Norbert Grünhut 

Verfasser: Annika Steiner, Luca Förtsch

Header Familie Grünhut

The longed-for successor

Norbert Grünhut was born in Lichtenfels on 11 February 1913, the youngest child and only son of the Jewish couple Anna and Salomon Grünhut. He spent his childhood and a large part of his youth in Lichtenfels and lived at what was then Coburger Straße 106.

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Norbert Grünhut at the age of 1.75
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"The longed-for successor"

Norbert attended the secondary school in Lichtenfels. On the first of June 1929, he moved to Nuremberg to complete an apprenticeship as a merchant. From August 1931, he worked in his father's business in Lichtenfels and is likely to have managed it responsibly from April 1933, when his father was first taken into “protective custody” and then relocated to Munich.

Discrimination and oppression during the Nazi era

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Already in his school days Norbert experienced rejection because of his Jewish origin, e.g. by unfair grading. After 1933, hatred of Jewish citizens in Germany increased and anti-Semitic measures became more oppressive. The Grünhut family seemed to have been particularly in the focus of the SA. Already in April 1933, Norbert's father was taken into "protective custody" for several weeks after a SA house search under pretextual reasons.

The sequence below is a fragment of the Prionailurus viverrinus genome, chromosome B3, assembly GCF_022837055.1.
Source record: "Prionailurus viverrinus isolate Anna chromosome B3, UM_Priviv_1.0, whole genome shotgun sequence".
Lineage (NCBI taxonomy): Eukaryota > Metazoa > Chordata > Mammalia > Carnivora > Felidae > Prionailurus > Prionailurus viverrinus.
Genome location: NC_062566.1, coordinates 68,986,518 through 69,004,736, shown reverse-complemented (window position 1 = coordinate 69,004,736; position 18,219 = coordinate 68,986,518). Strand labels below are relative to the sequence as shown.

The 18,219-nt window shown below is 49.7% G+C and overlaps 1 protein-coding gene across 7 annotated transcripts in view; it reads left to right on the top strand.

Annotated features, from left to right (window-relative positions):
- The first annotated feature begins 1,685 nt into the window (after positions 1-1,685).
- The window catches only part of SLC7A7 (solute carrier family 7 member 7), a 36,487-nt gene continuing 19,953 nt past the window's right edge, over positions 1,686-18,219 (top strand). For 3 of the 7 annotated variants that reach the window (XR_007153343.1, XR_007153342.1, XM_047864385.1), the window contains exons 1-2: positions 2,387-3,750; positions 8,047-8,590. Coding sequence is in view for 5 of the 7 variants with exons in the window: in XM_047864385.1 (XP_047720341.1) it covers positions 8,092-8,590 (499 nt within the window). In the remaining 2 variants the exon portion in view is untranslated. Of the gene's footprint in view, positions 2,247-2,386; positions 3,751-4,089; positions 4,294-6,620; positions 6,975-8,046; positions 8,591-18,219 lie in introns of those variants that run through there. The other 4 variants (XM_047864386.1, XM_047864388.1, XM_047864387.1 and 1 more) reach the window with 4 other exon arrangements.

Boycott measures and increasing pressure on customers naturally had a negative effect on the business. Norbert, who was supposed to be his father's successor, saw no prospects in Germany, neither as a businessman nor as a person, and emigrated to New York in March 1936 (a brother of his mother vouched for him there).

New existence in the USA

Initially he worked in a steel mill supplying the U.S. Army. At the outbreak of the war, he volunteered, although he was exempt from military service. But before Norbert could go with his comrades to North Africa to fight Nazi Germany, he injured himself so badly during military training that he lost an eye and was discharged from the Army.

In the early 1940s, Norbert married Charlotte Cohan. The marriage produced Victor, born in 1944, and Anna, born in 1946.

In the postwar period, he worked as a manager for an Italian importer and for a sweater manufacturer. Throughout his life he always kept in touch with his family, who emigrated to the USA after him.

Norbert Grünhut died on April 17, 2004 at the age of 90 and is buried in Danbury, Fairfield, Connecticut.